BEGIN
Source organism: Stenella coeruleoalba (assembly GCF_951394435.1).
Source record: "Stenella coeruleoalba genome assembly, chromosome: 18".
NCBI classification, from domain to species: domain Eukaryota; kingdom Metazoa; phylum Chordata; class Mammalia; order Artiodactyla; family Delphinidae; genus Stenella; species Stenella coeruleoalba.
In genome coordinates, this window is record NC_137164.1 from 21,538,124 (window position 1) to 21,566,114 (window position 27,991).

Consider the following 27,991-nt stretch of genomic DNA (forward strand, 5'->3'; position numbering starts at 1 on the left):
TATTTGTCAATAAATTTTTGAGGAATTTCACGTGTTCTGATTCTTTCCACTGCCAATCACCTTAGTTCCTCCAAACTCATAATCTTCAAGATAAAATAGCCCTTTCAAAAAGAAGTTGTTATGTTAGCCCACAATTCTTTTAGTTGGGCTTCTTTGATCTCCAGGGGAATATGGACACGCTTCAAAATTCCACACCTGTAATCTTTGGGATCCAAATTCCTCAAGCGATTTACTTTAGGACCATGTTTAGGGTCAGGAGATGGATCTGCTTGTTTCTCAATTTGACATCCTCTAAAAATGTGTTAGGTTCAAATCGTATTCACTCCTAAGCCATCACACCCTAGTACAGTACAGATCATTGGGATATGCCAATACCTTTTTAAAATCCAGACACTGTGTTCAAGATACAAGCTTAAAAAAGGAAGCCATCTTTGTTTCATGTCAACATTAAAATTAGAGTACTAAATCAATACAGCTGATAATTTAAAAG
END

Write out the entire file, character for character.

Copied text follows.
Source organism: Stenella coeruleoalba (assembly GCF_951394435.1).
Source record: "Stenella coeruleoalba genome assembly, chromosome: 18".
NCBI classification, from domain to species: domain Eukaryota; kingdom Metazoa; phylum Chordata; class Mammalia; order Artiodactyla; family Delphinidae; genus Stenella; species Stenella coeruleoalba.
In genome coordinates, this window is record NC_137164.1 from 21,538,124 (window position 1) to 21,566,114 (window position 27,991).

Consider the following 27,991-nt stretch of genomic DNA (forward strand, 5'->3'; position numbering starts at 1 on the left):
TATTTGTCAATAAATTTTTGAGGAATTTCACGTGTTCTGATTCTTTCCACTGCCAATCACCTTAGTTCCTCCAAACTCATAATCTTCAAGATAAAATAGCCCTTTCAAAAAGAAGTTGTTATGTTAGCCCACAATTCTTTTAGTTGGGCTTCTTTGATCTCCAGGGGAATATGGACACGCTTCAAAATTCCACACCTGTAATCTTTGGGATCCAAATTCCTCAAGCGATTTACTTTAGGACCATGTTTAGGGTCAGGAGATGGATCTGCTTGTTTCTCAATTTGACATCCTCTAAAAATGTGTTAGGTTCAAATCGTATTCACTCCTAAGCCATCACACCCTAGTACAGTACAGATCATTGGGATATGCCAATACCTTTTTAAAATCCAGACACTGTGTTCAAGATACAAGCTTAAAAAAGGAAGCCATCTTTGTTTCATGTCAACATTAAAATTAGAGTACTAAATCAATACAGCTGATAATTTAAAAG